I do think that once you identify a founder type, like someone that is creating new institutions, someone that is a “live player” to use my terminology–– “live player”, meaning someone who’s not playing off of a script, but creatively changing and breaking the mold; breaking the reference class over and over and over again. I think at that point, you can predict that that person is going to have successes, unless counterbalanced by different live player. So I think if you have someone that's a live player, and they're at the helm of a powerful institution, the only thing that can really beat them is sort of another live player.

I think it's just because they're just so overpowered compared to most social processes, precisely because of their adaptability. When I first wrote these essays a few years ago, I thought of various political and economic figures and I used the example of Elon Musk. Now, I don't use the example of Elon Musk because it's too obvious. Now, everyone already knows that he breaks the mold. But I feel that back in 2014-2015, you needed something like my theory. There are many different theories that will propose it, but I did make the right bet.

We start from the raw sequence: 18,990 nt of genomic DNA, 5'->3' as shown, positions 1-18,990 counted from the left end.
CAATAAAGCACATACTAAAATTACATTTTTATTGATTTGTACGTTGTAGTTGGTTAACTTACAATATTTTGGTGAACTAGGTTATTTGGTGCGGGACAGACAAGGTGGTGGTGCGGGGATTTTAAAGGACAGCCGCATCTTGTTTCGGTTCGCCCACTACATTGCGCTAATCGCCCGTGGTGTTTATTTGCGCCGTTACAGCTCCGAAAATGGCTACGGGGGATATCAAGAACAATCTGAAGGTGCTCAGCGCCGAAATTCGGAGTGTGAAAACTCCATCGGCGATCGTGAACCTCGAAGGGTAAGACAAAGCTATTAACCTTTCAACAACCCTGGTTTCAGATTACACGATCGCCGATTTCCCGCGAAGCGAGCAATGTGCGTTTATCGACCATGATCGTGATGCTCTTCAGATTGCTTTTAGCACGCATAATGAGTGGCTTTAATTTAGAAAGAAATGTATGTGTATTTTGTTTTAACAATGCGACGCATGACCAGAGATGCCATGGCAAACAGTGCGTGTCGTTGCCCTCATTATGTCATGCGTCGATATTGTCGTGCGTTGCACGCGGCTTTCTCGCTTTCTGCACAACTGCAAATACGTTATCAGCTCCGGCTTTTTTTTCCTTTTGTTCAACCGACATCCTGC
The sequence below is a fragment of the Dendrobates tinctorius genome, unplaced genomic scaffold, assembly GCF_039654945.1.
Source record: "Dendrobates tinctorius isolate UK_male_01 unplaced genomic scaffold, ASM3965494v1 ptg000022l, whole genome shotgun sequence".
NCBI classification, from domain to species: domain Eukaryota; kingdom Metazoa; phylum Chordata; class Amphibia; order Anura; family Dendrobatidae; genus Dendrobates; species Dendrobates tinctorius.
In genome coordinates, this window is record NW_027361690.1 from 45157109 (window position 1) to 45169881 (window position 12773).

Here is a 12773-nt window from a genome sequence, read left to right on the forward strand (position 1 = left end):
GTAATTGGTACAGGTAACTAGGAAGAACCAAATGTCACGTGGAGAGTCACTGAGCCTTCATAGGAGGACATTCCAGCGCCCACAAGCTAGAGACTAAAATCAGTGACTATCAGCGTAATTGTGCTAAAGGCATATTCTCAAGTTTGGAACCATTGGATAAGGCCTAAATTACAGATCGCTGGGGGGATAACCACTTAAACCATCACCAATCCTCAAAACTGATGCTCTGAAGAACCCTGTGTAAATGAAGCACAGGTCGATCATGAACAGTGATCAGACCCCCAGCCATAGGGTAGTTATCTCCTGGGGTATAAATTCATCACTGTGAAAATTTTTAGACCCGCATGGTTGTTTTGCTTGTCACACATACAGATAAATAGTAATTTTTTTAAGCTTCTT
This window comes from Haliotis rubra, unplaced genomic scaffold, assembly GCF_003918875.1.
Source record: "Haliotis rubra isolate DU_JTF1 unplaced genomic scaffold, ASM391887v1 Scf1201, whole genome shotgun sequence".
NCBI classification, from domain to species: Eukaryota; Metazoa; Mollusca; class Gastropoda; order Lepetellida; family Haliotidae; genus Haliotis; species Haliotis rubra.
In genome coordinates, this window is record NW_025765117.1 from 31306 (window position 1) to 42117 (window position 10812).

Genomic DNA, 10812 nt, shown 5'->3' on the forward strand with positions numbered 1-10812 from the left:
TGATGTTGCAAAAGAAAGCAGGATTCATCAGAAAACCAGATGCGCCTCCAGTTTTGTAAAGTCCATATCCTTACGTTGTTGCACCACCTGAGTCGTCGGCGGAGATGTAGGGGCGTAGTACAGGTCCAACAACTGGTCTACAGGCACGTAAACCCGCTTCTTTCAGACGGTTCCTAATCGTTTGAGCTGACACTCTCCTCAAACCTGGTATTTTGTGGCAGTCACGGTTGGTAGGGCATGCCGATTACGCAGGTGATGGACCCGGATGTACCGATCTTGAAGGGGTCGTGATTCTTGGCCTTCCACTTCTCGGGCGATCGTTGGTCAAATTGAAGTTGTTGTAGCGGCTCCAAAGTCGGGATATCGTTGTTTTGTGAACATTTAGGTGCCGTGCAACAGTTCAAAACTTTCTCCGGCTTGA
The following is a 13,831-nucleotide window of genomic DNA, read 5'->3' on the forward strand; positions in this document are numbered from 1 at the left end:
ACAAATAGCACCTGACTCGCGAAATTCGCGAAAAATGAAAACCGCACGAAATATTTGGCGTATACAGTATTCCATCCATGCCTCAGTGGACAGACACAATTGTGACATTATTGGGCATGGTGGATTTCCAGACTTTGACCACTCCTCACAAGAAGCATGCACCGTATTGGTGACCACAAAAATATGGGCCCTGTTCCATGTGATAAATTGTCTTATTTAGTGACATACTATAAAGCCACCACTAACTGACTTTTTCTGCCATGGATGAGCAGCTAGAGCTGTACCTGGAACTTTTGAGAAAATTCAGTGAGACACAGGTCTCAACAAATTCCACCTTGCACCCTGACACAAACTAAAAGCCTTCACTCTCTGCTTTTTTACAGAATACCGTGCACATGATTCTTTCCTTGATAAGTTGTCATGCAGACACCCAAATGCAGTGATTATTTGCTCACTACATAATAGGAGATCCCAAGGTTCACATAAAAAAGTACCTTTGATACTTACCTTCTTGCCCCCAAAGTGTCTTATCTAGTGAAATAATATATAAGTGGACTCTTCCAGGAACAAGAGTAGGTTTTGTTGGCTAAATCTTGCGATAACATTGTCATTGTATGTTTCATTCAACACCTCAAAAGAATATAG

How many live players are there?

Dwarkesh Patel  11:03  

Yeah, that's interesting. I think I probably felt the same fallacy when I was reading it. It just didn't occur to me that this was actually written a long time ago. So the Elon Musk thing was actually less obvious. Okay, so I want to get a sense of how many “live players” you think there are in society. So if you think, for example, that even for somebody like Napoleon we can't yet conclude that he's a great founder––

Samo Burja  11:30  

He’s a live player, but we'll see how this French civilization and European civilization will do. Right now, I think that's unclear, right? It might be on a decline trajectory, it might have a great revival, and so on.

Dwarkesh Patel  11:43  

So how many? Is there a way we can estimate the amount of “live players” just so I can get an understanding of how constrained you think this group is. Would it be most companies in the Fortune 400-500? Or is it like a very few amount of people in the entire world?

Samo Burja  12:00  

It’s much narrower. I think you can be an excellent CEO and basically not be a live player. In fact, this is the point of many management theory books and there's one book I would recommend on this––it is a book called Leading Change by John P Kotter. He's a Harvard MBA professor and a business management theorist, and he notes that actually, most CEOs today are selected to be risk-averse. If you have a company that works then this is actually a great place to start. But if you're trying to produce something new, some innovative new product, then you're actually in quite a bit of trouble with that kind of human capital.